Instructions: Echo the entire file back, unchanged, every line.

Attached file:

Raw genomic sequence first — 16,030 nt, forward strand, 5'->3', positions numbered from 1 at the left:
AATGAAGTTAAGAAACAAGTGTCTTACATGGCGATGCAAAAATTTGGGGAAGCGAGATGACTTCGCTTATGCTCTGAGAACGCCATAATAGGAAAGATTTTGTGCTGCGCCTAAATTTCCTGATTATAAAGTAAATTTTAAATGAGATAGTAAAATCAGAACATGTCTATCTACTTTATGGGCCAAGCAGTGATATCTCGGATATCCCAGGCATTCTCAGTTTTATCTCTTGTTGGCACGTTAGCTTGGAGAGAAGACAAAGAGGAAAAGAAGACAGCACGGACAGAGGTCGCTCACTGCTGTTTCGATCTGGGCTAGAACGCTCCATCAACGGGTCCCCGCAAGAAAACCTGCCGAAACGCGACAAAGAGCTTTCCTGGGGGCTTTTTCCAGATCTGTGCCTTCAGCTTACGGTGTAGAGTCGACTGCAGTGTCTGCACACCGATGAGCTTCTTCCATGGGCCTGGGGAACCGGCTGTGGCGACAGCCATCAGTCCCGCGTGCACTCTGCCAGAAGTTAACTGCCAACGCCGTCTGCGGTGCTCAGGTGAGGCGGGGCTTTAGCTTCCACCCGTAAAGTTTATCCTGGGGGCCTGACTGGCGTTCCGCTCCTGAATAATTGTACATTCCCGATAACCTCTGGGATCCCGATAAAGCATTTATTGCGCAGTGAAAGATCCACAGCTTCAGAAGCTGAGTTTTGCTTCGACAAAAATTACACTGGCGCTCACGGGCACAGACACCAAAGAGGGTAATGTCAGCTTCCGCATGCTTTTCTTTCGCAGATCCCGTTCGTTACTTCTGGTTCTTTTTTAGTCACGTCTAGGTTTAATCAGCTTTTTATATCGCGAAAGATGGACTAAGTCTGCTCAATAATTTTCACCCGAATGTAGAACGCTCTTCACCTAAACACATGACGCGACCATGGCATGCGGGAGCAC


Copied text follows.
Raw genomic sequence first — 16,030 nt, forward strand, 5'->3', positions numbered from 1 at the left:
AATGAAGTTAAGAAACAAGTGTCTTACATGGCGATGCAAAAATTTGGGGAAGCGAGATGACTTCGCTTATGCTCTGAGAACGCCATAATAGGAAAGATTTTGTGCTGCGCCTAAATTTCCTGATTATAAAGTAAATTTTAAATGAGATAGTAAAATCAGAACATGTCTATCTACTTTATGGGCCAAGCAGTGATATCTCGGATATCCCAGGCATTCTCAGTTTTATCTCTTGTTGGCACGTTAGCTTGGAGAGAAGACAAAGAGGAAAAGAAGACAGCACGGACAGAGGTCGCTCACTGCTGTTTCGATCTGGGCTAGAACGCTCCATCAACGGGTCCCCGCAAGAAAACCTGCCGAAACGCGACAAAGAGCTTTCCTGGGGGCTTTTTCCAGATCTGTGCCTTCAGCTTACGGTGTAGAGTCGACTGCAGTGTCTGCACACCGATGAGCTTCTTCCATGGGCCTGGGGAACCGGCTGTGGCGACAGCCATCAGTCCCGCGTGCACTCTGCCAGAAGTTAACTGCCAACGCCGTCTGCGGTGCTCAGGTGAGGCGGGGCTTTAGCTTCCACCCGTAAAGTTTATCCTGGGGGCCTGACTGGCGTTCCGCTCCTGAATAATTGTACATTCCCGATAACCTCTGGGATCCCGATAAAGCATTTATTGCGCAGTGAAAGATCCACAGCTTCAGAAGCTGAGTTTTGCTTCGACAAAAATTACACTGGCGCTCACGGGCACAGACACCAAAGAGGGTAATGTCAGCTTCCGCATGCTTTTCTTTCGCAGATCCCGTTCGTTACTTCTGGTTCTTTTTTAGTCACGTCTAGGTTTAATCAGCTTTTTATATCGCGAAAGATGGACTAAGTCTGCTCAATAATTTTCACCCGAATGTAGAACGCTCTTCACCTAAACACATGACGCGACCATGGCATGCGGGAGCAC